For Greg Kelly, the man trying to revive the mid-century mailbox, the check really is in the mail. He succeeded – more than succeeded – in his Kickstarter campaign to raise capital to manufacture super-cool retro mailboxes ideal for the modern home.
“The goal was $40,000 and we almost doubled it at $76,974,” Kelly said, of his campaign to raise funds for his start-up company, Modbox USA.
His goal is to build – in America – new versions of the mid-century modern mailboxes that once graced the mid-century modern American landscape but have since become collectors items.
“We’re taking pre-orders now,” says Kelly, who’s based in Raleigh, North Carolina.
“We had a great response, with lots of folks saying they have been looking for something like this for a long time,” he said. “Others spoke about how their parents used to have a mailbox like this.”
He said only two of the pledges failed to go through the system Kickstarter runs with Amazon to handle pledges, likely because of credit card issues.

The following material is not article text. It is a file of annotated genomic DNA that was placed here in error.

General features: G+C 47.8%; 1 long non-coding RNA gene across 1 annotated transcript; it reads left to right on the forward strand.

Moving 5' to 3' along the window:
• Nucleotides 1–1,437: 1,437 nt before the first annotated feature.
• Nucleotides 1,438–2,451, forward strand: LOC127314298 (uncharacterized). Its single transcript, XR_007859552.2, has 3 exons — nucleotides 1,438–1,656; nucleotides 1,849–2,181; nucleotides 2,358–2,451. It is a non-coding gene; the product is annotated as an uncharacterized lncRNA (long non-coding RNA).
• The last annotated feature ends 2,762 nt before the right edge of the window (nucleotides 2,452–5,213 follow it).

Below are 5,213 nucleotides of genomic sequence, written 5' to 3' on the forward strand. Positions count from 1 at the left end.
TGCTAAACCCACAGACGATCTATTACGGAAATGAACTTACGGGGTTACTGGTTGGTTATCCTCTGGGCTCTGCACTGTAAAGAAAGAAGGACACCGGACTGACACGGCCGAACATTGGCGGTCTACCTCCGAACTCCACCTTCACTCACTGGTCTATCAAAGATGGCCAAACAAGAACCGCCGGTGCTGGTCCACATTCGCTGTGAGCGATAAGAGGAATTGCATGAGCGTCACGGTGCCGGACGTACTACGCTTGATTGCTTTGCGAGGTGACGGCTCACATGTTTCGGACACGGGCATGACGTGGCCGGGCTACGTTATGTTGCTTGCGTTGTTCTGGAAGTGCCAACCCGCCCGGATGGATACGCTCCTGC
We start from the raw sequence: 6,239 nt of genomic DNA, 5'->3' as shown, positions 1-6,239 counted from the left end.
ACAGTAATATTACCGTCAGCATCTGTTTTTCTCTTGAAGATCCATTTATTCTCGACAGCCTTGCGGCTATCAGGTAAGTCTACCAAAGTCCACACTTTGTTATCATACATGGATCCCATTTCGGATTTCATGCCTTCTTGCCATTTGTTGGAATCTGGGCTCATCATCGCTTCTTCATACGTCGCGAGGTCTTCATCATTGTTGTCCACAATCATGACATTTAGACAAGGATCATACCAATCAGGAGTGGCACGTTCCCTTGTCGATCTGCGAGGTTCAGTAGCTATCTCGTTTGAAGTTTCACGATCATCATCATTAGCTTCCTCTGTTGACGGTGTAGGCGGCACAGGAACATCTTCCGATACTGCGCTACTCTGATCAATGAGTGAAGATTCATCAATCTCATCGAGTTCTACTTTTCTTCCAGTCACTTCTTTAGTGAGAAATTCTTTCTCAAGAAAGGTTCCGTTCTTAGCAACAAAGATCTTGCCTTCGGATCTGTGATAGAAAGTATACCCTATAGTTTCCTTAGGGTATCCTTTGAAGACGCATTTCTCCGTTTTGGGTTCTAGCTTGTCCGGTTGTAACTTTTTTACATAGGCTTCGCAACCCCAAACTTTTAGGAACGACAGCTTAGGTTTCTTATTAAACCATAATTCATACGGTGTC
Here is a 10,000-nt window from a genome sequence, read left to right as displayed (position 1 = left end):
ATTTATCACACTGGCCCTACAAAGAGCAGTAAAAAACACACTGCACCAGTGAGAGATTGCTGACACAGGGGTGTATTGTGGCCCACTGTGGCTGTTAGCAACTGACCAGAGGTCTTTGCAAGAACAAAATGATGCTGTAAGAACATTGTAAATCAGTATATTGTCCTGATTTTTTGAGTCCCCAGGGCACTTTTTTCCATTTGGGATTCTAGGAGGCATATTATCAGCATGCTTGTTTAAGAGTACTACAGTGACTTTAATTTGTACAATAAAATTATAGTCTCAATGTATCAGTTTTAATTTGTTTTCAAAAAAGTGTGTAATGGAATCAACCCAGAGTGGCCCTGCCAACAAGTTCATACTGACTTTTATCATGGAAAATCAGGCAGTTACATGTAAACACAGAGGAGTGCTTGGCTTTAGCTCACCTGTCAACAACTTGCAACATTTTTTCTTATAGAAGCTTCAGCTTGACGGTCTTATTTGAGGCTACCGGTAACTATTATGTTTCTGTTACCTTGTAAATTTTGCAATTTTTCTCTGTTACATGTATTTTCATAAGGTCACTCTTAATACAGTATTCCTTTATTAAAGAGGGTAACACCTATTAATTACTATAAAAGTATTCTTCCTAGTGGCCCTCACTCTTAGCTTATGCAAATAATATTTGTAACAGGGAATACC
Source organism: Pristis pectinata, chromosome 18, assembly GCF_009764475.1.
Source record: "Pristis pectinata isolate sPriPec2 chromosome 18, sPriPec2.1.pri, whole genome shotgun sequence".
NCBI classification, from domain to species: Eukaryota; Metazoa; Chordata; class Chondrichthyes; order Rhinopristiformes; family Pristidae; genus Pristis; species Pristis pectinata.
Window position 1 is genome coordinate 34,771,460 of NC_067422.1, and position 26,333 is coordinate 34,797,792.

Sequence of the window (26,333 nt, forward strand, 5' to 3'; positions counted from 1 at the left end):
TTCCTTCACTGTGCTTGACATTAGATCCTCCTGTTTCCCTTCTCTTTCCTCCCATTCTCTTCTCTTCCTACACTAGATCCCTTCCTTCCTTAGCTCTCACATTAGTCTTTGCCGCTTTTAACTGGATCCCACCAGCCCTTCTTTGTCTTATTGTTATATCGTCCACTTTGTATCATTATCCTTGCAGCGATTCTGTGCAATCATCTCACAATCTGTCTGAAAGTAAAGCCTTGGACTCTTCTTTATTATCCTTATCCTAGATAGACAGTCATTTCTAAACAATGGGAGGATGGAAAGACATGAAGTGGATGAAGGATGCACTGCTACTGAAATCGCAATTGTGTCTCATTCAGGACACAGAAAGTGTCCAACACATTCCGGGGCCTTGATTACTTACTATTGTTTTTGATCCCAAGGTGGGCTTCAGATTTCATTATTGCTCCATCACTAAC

Kelly, a businessman who has operated a popular coffee house, attributed his Kickstarter success to good campaign. Using Kickstarter requires the entrepreneur to et a funding goal and deadline. People pledge in return for certain returns – in Kelly’s case, mailboxes.
“Projects are all-or-nothing,” Kickstarter explains. “No one will be charged for a project unless it reaches its funding goal. This way, creators always have the budget they scoped out before moving forward.”
Once creators have raised their funds, they are obliged to use them for the stated purposes, Kelly says, citing the Kickstarter agreement. "But yes," he says, "it basically boils down to the creator's morality" to use the funds appropriately.
" I have a deep commitment to making this happen for the MCM community, my neighbors, friends, and family," he says.
“In general, we would see a nice increase in pledges after folks either posted on a blog or sent out newsletters,” Kelley says. “We put in a lot of hours asking bloggers to post about or story and the Kickstarter.”
Kelly’s Kickstarter success may inspire other retro entrepreneurs. If so, heed his advice:
“Have your public relations set up before starting,” he says. “Identify all contacts including e-mail address and what you are going to say before the campaign starts. Realize that for larger online ‘magazines' (like Houzz) that it can take 30 days from the interview to publishing! So, while Kickstarter says to create a sense of urgency by having a 30-day campaign, I would highly recommend 45 days.”